... Studies show that some insectivore species are specialized in prey during the flight in open areas with high concentration of insects and no obstacles, or in areas where insects are attracted by artificial light in urban regions (Rydell 2006, Lacoeuilhe et al. 2014. Bats can detect the sound of motors and avoid to use the ways of higher traffic (Zurcher et al. 2010), and consequently, use those places as part of their route of daily foraging area (Frank 1988, Blake et al. 1994, Svensson & Rydell 1998. ...
Article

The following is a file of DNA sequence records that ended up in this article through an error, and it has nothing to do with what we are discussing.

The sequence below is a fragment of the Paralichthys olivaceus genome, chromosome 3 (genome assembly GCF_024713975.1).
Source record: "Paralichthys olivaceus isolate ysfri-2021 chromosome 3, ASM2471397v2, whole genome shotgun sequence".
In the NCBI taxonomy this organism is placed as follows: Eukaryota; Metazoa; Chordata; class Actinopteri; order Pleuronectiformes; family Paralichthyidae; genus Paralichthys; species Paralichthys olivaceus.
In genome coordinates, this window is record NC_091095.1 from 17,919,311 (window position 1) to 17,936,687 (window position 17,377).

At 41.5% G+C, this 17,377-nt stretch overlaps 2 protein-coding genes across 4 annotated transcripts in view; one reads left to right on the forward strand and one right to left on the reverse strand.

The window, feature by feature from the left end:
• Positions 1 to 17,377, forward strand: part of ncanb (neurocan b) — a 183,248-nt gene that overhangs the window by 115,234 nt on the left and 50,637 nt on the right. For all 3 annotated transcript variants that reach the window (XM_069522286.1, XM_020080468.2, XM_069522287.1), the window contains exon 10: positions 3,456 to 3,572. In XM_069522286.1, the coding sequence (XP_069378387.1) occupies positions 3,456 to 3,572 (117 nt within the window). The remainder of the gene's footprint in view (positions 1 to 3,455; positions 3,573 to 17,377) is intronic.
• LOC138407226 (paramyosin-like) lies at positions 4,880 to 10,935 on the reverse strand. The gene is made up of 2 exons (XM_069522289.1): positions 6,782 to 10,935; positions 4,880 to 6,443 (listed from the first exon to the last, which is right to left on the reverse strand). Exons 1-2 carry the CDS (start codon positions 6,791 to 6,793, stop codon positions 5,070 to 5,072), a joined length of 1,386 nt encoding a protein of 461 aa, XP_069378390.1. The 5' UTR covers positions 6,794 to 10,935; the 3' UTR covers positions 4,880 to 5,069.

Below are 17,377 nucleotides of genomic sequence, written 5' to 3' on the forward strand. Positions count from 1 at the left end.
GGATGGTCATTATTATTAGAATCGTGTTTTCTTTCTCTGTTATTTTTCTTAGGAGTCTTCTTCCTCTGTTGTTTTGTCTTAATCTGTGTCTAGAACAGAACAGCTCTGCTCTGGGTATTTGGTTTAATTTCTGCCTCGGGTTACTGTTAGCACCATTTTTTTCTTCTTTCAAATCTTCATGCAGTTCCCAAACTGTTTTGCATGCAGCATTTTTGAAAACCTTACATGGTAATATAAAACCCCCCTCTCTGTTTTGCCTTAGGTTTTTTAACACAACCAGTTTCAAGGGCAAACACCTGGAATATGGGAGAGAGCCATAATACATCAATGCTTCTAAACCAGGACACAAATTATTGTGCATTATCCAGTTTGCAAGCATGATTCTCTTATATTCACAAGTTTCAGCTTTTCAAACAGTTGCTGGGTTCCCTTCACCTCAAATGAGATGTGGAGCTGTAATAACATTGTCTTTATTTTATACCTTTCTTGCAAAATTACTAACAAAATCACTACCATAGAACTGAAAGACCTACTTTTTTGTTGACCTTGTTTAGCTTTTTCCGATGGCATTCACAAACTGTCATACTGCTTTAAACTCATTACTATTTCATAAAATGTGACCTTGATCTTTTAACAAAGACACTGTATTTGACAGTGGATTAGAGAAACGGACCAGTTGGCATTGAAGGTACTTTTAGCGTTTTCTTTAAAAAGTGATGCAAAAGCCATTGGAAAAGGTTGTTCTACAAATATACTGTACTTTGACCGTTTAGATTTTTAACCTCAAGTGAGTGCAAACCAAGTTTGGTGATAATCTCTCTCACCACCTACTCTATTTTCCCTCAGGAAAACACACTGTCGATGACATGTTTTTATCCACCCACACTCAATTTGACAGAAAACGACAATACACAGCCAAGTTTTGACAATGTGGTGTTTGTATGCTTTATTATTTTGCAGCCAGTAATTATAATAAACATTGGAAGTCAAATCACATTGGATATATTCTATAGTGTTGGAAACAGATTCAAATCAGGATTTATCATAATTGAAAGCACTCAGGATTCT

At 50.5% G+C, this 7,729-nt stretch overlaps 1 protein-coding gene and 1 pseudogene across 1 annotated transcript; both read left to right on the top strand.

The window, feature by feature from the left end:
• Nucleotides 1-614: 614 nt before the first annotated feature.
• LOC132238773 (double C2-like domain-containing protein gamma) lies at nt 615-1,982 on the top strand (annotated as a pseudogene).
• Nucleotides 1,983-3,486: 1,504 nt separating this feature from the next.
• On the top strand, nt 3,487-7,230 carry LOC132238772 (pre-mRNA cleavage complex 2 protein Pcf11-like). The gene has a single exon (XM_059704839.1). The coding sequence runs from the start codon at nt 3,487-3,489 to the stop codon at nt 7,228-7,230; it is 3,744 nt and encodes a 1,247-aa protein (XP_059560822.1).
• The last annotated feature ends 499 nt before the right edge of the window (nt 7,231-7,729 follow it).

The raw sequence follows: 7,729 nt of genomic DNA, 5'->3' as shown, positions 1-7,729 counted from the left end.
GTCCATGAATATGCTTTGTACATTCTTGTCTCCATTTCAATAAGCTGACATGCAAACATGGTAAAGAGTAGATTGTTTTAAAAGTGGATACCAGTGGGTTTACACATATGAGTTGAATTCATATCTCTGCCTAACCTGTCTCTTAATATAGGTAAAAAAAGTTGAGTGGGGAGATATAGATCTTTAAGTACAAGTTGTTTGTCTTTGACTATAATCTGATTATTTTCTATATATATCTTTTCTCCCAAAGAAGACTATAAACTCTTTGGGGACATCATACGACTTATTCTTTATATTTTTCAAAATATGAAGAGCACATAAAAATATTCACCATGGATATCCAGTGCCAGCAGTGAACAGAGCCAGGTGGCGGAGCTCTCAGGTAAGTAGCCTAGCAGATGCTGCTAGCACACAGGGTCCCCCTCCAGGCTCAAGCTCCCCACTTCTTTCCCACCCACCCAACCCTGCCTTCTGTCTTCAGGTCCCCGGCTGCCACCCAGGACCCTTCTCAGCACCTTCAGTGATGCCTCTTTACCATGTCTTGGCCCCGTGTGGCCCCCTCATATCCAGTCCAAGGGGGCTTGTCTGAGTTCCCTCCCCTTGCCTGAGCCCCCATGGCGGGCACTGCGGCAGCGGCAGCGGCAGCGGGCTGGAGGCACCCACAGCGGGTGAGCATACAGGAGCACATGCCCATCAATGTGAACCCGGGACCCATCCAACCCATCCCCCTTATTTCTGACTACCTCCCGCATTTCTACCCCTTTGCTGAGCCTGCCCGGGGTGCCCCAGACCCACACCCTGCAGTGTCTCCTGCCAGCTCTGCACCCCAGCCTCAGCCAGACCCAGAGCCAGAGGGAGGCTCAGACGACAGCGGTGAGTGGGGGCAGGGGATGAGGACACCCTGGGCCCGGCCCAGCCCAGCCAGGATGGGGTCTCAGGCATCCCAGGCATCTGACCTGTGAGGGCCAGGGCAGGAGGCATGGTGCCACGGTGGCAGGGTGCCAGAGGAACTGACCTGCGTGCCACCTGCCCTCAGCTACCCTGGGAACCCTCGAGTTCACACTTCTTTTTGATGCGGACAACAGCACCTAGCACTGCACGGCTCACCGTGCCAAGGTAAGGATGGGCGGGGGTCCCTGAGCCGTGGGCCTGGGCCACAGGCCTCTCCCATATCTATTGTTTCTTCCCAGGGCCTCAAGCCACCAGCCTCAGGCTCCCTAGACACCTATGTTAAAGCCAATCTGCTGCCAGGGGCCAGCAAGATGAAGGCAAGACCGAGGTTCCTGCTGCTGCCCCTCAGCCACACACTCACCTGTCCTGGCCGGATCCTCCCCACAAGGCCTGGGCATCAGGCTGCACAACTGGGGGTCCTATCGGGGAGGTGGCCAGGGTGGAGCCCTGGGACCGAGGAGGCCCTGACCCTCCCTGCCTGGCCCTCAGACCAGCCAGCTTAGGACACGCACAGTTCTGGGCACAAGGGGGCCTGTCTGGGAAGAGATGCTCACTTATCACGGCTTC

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The most studied impact on road ecology is roadkill, however, there is little information about the relations between highways and specific groups like bats. This study intended to identify the species of bats roadkilled and to evaluate the existence of temporal fluctuation between the roadkill rates, specific stretches of the road with higher rates, and characteristics of the road/landscape that may influence those rates. We encountered at least nine bat species among 65 roadkills (most Phyllostomidae), which comprise a subgroup of the local fauna that presents ecologic features that make them susceptible to being hit, especially Artibeus lituratus. The medium roadkill rate was of 0.01 individuals/km/day of monitoring, and there was no significant temporal variation. We identified five hotspots through special 2D HotSpot Identification Analysis. The selection of theoretical models through Generalized Linear Models showed that roadkill occurrence has a positive relation with vehicular traffic and negative relation with presence of marginal pasture and forests. As the major part of records was of species that are tolerant to human-disturbances, the increase in traffic consequently affected a higher number of bats capable to explore the area occupied by the road. The presence of native forest close to the road can lead to a decrease of animals hit by vehicles, once it offers more resources and favorable habitats, which reduces the need for bats to cross the roads for foraging. On the other hand, many species that necessarily depend on areas sheltered by trees for shelter, and do not possess the ability to fly long distances do not occur in open areas such as pastures. In this context, we suggest that the main measure of mitigation regard bat species would be the traffic control through speed limit, especially on the roadkill hotspots areas.